|Publication number||US7639372 B2|
|Application number||US 10/548,055|
|Publication date||Dec 29, 2009|
|Filing date||Mar 8, 2004|
|Priority date||Mar 7, 2003|
|Also published as||EP1601928A2, EP1601928B1, US20060182308, WO2004081488A2, WO2004081488A3|
|Publication number||10548055, 548055, PCT/2004/7088, PCT/US/2004/007088, PCT/US/2004/07088, PCT/US/4/007088, PCT/US/4/07088, PCT/US2004/007088, PCT/US2004/07088, PCT/US2004007088, PCT/US200407088, PCT/US4/007088, PCT/US4/07088, PCT/US4007088, PCT/US407088, US 7639372 B2, US 7639372B2, US-B2-7639372, US7639372 B2, US7639372B2|
|Inventors||Dieter Gerlach, Helmut Kellner|
|Original Assignee||Dieter Gerlach, Helmut Kellner|
|Export Citation||BiBTeX, EndNote, RefMan|
|Patent Citations (9), Non-Patent Citations (1), Referenced by (2), Classifications (14), Legal Events (3)|
|External Links: USPTO, USPTO Assignment, Espacenet|
1. Field of the Invention
This invention relates in general to surface inspection systems, and in particular, to a high speed scanning system for detecting anomalies of an object with high precision by using one or more stereo camera sets.
2. Description of the Related Art
Even the human eye with its remarkable ability to capture huge amounts of optical information cannot make measurements with precision and accuracy sufficient for quality control of parts requiring highly precise tolerances. Failure to achieve proper measurements can result in a wide range of problems. For example, failure to maintain dimensional tolerances for parts in an automobile engine may result in problems ranging from decreased system life to increase probability of failure under out of the ordinary conditions. Even where later system testing at a manufacturing facility can detect problems resulting from failure to meet dimensional tolerances, unacceptably high rejection rates on account of defective systems can result.
Moreover, even when human eye is capable of performing a required inspection, such factors as fatigue, lighting, distraction and so forth make human inspection unreliable.
Today, in an attempt to minimize those applications where human optical inspection is employed, to avoid the sometimes unpredictable problems caused by fatigue, distraction and other factors, industry has turned increasingly toward the implementation of computerized inspection systems. With such systems, however, the resolution of the optical inspection apparatus is far below that of the human eye.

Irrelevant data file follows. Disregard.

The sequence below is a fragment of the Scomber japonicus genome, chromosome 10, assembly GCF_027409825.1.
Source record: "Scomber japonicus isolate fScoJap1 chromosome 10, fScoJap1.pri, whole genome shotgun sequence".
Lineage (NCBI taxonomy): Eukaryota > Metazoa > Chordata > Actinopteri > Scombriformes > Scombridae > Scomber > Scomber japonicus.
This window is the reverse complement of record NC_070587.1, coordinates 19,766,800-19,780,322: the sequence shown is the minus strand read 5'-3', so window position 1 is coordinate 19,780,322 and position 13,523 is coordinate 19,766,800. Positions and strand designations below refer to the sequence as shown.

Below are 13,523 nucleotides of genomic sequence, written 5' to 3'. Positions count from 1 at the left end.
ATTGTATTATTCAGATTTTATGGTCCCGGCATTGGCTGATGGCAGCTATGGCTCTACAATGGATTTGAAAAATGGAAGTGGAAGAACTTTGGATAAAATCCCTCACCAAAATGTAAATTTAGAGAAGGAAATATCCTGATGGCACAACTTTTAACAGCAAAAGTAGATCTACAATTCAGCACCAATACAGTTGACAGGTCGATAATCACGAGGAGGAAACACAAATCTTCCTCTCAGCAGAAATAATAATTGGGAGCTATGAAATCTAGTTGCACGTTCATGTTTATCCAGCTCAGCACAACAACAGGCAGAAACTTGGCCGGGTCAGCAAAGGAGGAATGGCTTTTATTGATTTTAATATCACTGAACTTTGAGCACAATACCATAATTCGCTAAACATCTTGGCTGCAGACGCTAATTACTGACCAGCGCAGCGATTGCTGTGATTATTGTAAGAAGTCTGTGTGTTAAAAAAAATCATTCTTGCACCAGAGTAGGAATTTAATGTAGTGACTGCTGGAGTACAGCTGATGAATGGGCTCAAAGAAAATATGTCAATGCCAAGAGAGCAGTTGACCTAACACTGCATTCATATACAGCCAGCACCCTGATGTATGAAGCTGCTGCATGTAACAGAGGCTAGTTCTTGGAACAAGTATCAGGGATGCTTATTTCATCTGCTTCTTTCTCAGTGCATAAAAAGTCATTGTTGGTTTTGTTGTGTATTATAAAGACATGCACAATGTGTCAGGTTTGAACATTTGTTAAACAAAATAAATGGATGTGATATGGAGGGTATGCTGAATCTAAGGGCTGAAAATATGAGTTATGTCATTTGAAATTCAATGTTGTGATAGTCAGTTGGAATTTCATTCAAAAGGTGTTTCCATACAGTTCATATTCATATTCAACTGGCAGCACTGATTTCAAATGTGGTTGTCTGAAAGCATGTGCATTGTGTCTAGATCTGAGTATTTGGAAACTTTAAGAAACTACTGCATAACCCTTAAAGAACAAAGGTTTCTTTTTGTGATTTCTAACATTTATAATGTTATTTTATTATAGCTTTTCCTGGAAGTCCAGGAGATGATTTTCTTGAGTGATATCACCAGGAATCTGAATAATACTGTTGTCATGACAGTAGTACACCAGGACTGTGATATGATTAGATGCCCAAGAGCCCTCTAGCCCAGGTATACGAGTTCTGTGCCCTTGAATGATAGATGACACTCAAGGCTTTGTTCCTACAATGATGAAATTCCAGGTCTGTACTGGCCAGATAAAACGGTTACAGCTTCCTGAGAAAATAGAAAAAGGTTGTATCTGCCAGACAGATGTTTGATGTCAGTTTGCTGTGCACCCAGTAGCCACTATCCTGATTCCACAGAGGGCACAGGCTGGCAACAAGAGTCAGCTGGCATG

Currently, many electronic imaging cameras use two dimensional arrays of light sensitive elements, sometimes of the type known as charged coupled devices (CCD) as photodetectors. The purpose of these devices is to convert an optical image into a video image. There are many relatively low priced color and black and white array CCD detectors available for video imaging, but they produce low quality images, as alluded to above. More particularly, CCD detectors and other video imaging devices suffer from a relatively low pixel count. For example, CCD photodetector arrays have the ability to produce quality images with a resolution of approximately 2048 by 2048 pixels. However, these arrays are presently very expensive. Moreover, these very large arrays tend to have defects such as inoperative pixels, inoperative clusters of pixels, or inoperative lines of pixels. When very high quality images are required this type of electronic imaging system is not only very expensive. Such systems may not even be capable of performing a high-quality, high precision measurement.
Linear photodetectors cost much less than array detectors because they have far fewer pixels and thus have correspondingly much higher manufacturing yields. Linear photodetectors, obviously, however, are capable of imaging only one line of information in an image that any given point in time using the single line of photo sensitive devices which they have. Accordingly, the linear photodetector must therefore scan the entire image, line by line.